5. Paperwork Woes
Should Africans have access to the internet, be able to afford the internet, have reliable electricity and trust digital financial services enough to get an account, many Africans also lack the necessary documentation, such as a national ID card or proof of address to access formal financial services. Fintech startups are developing innovative solutions to address this challenge, such as using biometric data to verify the identities of potential customers. However, these solutions require significant investment in digital infrastructure and collaboration between public and private sector stakeholders.
6. What Regulations?
Another sore spot for fintechs in the African startup ecosystem is the opaqueness of the regulatory markets. Many countries lack clear and comprehensive regulatory frameworks for fintechs, which can cause unease amongst investors and hinder development of new fintech solutions. Central banks are generally slow to react, preferring to operate in a “business as usual” way, serving their handful of long-running institutional banking stakeholders instead of trying to determine how to serve fintechs as well.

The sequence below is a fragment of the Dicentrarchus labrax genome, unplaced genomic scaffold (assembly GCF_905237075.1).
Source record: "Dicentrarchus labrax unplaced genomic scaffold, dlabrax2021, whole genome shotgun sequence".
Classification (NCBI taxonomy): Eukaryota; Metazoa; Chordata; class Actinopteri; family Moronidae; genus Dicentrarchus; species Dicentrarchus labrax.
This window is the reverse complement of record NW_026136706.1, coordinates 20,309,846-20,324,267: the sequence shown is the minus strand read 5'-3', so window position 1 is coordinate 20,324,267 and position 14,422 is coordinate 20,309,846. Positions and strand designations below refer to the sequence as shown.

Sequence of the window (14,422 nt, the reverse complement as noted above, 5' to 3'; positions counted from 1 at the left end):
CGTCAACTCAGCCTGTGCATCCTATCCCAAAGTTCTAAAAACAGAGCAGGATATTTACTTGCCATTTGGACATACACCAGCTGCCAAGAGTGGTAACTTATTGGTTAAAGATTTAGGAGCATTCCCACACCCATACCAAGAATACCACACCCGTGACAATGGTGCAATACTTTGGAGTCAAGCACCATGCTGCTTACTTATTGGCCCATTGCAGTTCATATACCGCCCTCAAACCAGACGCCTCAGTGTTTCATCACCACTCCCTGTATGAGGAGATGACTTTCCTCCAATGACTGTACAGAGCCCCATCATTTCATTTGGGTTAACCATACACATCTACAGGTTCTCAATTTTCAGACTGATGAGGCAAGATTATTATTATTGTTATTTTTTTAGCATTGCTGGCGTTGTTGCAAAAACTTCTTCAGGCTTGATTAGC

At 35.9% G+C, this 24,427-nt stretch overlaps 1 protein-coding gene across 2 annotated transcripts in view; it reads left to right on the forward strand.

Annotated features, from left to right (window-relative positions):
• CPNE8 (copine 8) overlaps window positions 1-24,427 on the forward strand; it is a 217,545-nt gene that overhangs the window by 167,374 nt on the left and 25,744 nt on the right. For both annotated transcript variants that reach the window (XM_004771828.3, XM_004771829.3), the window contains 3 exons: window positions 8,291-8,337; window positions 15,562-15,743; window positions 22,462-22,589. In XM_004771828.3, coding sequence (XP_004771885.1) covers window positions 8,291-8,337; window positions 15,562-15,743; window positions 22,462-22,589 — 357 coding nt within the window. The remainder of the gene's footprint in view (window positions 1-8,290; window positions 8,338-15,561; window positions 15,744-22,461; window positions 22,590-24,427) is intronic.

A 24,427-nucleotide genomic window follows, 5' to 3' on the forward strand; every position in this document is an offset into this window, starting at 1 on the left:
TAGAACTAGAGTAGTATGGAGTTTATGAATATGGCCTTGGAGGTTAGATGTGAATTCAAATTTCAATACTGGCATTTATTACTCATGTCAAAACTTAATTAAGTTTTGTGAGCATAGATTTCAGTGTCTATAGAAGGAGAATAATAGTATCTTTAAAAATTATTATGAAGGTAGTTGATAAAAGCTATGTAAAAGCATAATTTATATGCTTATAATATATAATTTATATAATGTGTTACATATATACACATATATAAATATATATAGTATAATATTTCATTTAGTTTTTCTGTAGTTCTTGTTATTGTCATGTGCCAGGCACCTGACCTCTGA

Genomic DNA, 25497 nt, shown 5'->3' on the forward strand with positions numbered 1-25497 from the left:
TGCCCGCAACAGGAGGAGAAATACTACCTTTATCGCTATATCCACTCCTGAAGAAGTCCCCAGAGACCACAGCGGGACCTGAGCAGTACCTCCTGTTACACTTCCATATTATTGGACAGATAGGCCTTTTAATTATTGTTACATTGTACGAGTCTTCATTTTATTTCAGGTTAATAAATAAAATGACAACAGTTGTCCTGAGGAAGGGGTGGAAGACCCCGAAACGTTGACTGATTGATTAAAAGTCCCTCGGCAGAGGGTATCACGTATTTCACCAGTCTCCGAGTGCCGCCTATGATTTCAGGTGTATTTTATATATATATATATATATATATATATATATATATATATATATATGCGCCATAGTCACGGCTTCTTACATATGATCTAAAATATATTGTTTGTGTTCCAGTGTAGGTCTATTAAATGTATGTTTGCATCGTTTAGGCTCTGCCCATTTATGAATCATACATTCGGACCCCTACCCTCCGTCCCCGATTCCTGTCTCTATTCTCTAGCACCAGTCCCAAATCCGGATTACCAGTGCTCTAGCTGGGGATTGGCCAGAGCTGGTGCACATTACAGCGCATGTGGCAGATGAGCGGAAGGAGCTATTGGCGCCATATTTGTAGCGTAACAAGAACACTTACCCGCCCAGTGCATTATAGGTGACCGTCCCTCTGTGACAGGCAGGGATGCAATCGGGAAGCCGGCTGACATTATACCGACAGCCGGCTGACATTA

Many of these institutional banks that the Central Bank governs are also not happy about fintechs coming to ‘eat their lunch’. Many incumbent banks perceive fintechs to be a disruptive force that should be heavily monitored and regulated by the Central Bank, if allowed to operate at all. Central Banks, on the other hand, largely don’t know where to begin in regulating fintechs. If any fintech regulations are released by Central Banks across Africa, much of it is vague and hard to enforce. With hundreds of fintechs popping up each year, Central Banks seem ill equipped to deal with the sheer scale of the regulatory challenge.